Here at Don't Count On It Reviews, you can read reviews from different artists from different styles.

Thursday, April 18, 2013

Pensées Nocturnes - Nom d'une Pipe! (2013)

Band: Pensées Nocturnes
Country: Paris, France
Style: Neoclassical/Progressive Black Metal
Label: Les Acteurs de l'Ombre Productions

Vaerohn's project Pensées Nocturnes has proved to be one of the most interesting and unique groups to emerge from the whole "depressive black metal scene" that really grew in popularity in the late 2000s. Having been more in favor of avant-garde orchestral arrangements over repetitive guitar strumming, both of his previous full-lengths (if you don't include the troll album Ceci est de la Musique from 2011) have proved to be some of the weirdest releases of those years. Anything Vaerohn puts his name to is certainly worth hearing in my book and a new full-length from this project would be at the top of my list.
For my money, I'd say that easily one of the best bands/projects/etc. to make anything of value under the "symphonic black metal" tag in somewhere around the last decade or so, would be this project. Vaerohn is definitely a man who knows what he's doing. Instead of using simply symphonic elements to either pump up an ordinary extreme metal song, or even build a song around the orchestral instrumentation, his Pensées Nocturnes is one of the very few bands out there right now who I can say fully integrates orchestral music with black metal, and to a great degree on this album, jazz as well. On his previous two full-lengths, those of us who listened to the project were witness to one of the most abstract and well developed uses of symphonic orchestration in extreme metal since Vladimir Cochet's work in Mirrorthrone. The orchestrations didn't seem like a separate part of the music or an afterthought, but an actual extension of the extreme metal being played. Whether you had Baroque inspired movements playing against blast-beats or flourishes of horns playing over a rather slow doom part, it worked - for better or worse you can decide, but I say it worked.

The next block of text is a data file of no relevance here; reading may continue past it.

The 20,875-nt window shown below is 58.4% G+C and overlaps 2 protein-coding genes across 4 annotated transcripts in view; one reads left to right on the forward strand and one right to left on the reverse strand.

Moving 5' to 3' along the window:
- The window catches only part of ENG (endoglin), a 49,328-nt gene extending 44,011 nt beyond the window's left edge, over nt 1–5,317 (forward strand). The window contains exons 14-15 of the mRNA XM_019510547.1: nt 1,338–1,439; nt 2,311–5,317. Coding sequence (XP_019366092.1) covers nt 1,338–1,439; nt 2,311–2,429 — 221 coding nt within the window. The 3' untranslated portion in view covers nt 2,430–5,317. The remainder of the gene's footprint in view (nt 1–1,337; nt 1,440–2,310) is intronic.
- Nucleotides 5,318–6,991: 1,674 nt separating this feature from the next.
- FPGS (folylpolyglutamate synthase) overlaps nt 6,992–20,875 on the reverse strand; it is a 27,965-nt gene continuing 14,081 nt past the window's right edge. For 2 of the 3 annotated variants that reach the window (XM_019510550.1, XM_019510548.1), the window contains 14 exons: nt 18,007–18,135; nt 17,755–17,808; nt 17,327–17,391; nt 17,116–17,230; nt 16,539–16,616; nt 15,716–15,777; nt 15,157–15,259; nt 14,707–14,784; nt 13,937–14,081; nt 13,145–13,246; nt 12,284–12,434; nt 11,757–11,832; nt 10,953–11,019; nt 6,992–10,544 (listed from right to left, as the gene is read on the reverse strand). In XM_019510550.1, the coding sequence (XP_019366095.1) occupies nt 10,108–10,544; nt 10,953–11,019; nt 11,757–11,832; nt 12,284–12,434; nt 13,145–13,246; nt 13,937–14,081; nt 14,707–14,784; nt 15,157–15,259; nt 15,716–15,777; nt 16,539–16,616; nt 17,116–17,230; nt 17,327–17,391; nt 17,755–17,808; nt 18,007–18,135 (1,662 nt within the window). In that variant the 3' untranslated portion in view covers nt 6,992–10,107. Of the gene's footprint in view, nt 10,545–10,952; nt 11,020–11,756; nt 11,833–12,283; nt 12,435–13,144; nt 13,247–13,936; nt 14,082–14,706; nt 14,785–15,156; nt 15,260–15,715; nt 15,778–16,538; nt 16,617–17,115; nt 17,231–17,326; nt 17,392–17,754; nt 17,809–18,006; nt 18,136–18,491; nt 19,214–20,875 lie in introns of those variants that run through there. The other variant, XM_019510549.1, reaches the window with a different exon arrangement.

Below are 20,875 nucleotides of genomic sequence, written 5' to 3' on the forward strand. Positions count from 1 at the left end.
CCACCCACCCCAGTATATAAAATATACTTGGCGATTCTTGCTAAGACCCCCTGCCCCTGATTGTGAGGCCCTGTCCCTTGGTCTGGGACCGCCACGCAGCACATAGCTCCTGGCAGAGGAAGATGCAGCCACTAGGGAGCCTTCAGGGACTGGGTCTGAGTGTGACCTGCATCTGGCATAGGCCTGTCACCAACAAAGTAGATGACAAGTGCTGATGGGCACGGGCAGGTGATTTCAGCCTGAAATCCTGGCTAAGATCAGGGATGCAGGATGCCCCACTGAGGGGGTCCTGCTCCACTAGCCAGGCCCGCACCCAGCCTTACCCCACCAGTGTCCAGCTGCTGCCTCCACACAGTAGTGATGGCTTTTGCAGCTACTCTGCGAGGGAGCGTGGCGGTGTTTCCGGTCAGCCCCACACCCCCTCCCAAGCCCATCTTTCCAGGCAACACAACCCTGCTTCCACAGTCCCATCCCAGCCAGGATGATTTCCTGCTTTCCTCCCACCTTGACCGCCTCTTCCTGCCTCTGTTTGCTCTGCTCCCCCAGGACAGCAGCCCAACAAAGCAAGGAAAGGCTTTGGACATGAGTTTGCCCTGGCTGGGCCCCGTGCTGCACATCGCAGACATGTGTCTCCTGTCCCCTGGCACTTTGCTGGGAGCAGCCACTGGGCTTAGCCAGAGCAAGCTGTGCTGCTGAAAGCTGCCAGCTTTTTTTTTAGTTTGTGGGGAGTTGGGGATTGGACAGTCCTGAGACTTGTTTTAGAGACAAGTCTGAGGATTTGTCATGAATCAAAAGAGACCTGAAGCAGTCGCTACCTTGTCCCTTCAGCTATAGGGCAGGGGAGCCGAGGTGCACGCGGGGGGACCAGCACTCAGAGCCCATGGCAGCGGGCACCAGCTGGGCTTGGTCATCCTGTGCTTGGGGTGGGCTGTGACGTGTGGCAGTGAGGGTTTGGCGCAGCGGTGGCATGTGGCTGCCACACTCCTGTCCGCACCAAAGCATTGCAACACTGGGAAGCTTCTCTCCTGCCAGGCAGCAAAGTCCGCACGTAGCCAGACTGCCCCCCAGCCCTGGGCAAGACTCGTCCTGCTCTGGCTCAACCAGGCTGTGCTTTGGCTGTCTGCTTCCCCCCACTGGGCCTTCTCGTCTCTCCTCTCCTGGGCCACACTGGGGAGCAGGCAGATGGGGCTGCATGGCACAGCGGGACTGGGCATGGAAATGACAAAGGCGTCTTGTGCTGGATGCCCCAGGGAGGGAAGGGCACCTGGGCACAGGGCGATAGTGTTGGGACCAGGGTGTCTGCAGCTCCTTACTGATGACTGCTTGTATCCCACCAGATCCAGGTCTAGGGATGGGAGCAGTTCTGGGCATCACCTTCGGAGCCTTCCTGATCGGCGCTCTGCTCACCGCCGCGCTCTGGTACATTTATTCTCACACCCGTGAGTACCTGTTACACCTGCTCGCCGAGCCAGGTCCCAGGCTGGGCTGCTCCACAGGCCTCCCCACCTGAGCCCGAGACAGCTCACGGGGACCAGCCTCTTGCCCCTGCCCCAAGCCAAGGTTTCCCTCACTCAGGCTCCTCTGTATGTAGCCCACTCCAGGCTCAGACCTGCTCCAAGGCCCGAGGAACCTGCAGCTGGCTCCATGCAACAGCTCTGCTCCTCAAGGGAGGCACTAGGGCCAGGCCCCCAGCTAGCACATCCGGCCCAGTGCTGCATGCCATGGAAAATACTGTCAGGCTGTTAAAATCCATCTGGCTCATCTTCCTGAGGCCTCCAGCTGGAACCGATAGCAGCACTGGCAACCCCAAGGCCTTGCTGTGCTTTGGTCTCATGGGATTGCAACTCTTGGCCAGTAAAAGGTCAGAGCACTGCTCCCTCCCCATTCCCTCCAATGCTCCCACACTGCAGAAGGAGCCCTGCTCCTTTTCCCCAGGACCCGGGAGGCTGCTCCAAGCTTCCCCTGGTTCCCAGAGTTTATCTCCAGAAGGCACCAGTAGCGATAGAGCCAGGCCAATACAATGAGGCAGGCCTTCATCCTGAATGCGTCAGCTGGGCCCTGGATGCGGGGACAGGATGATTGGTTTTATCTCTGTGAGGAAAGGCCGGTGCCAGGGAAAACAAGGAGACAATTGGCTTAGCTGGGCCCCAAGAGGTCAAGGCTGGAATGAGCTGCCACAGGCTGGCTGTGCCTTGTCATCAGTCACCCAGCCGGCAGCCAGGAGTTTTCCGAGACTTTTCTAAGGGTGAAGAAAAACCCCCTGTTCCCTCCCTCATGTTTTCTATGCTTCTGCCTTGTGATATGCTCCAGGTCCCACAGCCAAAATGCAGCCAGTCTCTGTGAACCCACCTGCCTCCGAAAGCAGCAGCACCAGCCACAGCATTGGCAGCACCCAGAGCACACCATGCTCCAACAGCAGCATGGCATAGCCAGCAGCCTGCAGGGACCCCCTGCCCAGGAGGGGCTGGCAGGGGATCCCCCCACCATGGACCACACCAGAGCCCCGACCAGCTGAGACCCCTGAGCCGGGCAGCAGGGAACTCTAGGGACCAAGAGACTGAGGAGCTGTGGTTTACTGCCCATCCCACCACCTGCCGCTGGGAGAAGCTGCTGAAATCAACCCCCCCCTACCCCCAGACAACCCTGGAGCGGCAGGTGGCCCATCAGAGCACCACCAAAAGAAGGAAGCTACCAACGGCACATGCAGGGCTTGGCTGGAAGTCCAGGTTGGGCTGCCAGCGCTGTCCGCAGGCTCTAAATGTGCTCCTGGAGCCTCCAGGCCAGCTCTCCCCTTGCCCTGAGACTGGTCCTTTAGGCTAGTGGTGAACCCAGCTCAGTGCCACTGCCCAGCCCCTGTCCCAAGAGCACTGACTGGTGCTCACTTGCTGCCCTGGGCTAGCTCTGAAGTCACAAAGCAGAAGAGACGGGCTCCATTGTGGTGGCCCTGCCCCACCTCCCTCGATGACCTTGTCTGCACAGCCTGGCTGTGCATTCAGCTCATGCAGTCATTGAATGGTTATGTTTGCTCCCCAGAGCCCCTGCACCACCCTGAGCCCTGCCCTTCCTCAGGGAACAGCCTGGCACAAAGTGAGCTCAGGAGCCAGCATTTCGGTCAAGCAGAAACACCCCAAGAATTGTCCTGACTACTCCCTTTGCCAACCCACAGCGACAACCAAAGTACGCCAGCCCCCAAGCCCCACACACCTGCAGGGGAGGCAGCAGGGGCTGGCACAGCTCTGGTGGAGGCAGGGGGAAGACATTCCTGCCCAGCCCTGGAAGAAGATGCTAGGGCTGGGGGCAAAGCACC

On this album, Vaerohn has really brought out more of that jazz element of the project. The orchestral work is certainly still there, but, at least to me, there wasn't as much Wagner or Chopin on here as much as Piazzolla or Badalamenti. The music was perhaps even more abstract, bringing in an even wider assortment of instrumentation including an accordion during several instances. I'd also be willing to say that there's at least a bigger embrace of the work of Mr. Bungle (one of my favorite bands). With some nice funk inspired sections and some rather exaggerated wailing and operatic vocalizing on Le Marionnetiste for instance, it just struck me as some Bungle-ish influences creeping through. For as much as I dig a band like Sigh, I would say that Vaerohn manages to make better use of orchestral based sounds and instruments than they do despite working in a somewhat similar context (extreme metal with lots of outside influences). To return to the Bungle reference again, the entire album is given this live performance sort of dynamic where after certain sections of songs, a clap track will accompany a conclusion. It's silly and sort of unnecessary, but it reminded me of all those extremely silly and frankly stupid things that Bungle did on their debut full-length, yet both Bungle and Vaerohn make it work to their advantage.
Another thing I have to mention is my love for the drum sound on this record. Unlike a lot of metal records today which make use of very clicky kick drums and poppy snares, this drums on here are much more naturalistic sounding. I almost want to call it flat sounding, but that makes it sound like a bad thing, but the kicks are never intrusive of the rest of the music and the snare is nice and booming without sounding like it's reverbed to hell. The bass doesn't stick out too often, but when it comes out to play, it certainly leaves, at to least me, an impression. The guitar work is a nice blend of standard black metal tremolo picked work mixed in with neo-classical arpeggios and jazz and funk inspired chordal work and play.
It's silly, bizarre, quirky, dark, and playful all at once while never once forgetting that this is still an extreme metal project. I am well aware that this project certainly doesn't appeal to a vast majority of people, but in the past I was captivated by the oddity that this project was, now I am captivated by what the project is able to do. It's a record that far surpassed any expectations I had set for it and is one of the best things I've heard so far this year.
Overall Score: 9.5
Highlights: Every Track Is A Highlight

No comments:

Post a Comment